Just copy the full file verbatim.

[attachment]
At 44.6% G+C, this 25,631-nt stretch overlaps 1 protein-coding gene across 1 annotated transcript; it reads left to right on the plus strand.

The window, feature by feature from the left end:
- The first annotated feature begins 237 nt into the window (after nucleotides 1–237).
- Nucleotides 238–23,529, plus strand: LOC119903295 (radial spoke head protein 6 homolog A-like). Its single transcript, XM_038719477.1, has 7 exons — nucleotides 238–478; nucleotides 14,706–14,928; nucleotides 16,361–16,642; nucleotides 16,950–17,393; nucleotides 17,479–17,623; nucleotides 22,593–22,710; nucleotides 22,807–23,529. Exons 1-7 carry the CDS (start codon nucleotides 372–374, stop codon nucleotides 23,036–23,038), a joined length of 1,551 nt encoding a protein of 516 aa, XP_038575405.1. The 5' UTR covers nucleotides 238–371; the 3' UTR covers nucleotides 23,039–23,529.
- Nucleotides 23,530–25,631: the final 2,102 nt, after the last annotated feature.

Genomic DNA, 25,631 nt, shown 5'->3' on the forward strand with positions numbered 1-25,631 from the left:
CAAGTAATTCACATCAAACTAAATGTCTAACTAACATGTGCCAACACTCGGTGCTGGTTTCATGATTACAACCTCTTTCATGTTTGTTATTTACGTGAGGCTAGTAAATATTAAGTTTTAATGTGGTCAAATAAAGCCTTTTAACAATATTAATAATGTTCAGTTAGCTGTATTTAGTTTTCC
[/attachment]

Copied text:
At 44.6% G+C, this 25,631-nt stretch overlaps 1 protein-coding gene across 1 annotated transcript; it reads left to right on the plus strand.

The window, feature by feature from the left end:
- The first annotated feature begins 237 nt into the window (after nucleotides 1–237).
- Nucleotides 238–23,529, plus strand: LOC119903295 (radial spoke head protein 6 homolog A-like). Its single transcript, XM_038719477.1, has 7 exons — nucleotides 238–478; nucleotides 14,706–14,928; nucleotides 16,361–16,642; nucleotides 16,950–17,393; nucleotides 17,479–17,623; nucleotides 22,593–22,710; nucleotides 22,807–23,529. Exons 1-7 carry the CDS (start codon nucleotides 372–374, stop codon nucleotides 23,036–23,038), a joined length of 1,551 nt encoding a protein of 516 aa, XP_038575405.1. The 5' UTR covers nucleotides 238–371; the 3' UTR covers nucleotides 23,039–23,529.
- Nucleotides 23,530–25,631: the final 2,102 nt, after the last annotated feature.

Genomic DNA, 25,631 nt, shown 5'->3' on the forward strand with positions numbered 1-25,631 from the left:
CAAGTAATTCACATCAAACTAAATGTCTAACTAACATGTGCCAACACTCGGTGCTGGTTTCATGATTACAACCTCTTTCATGTTTGTTATTTACGTGAGGCTAGTAAATATTAAGTTTTAATGTGGTCAAATAAAGCCTTTTAACAATATTAATAATGTTCAGTTAGCTGTATTTAGTTTTCC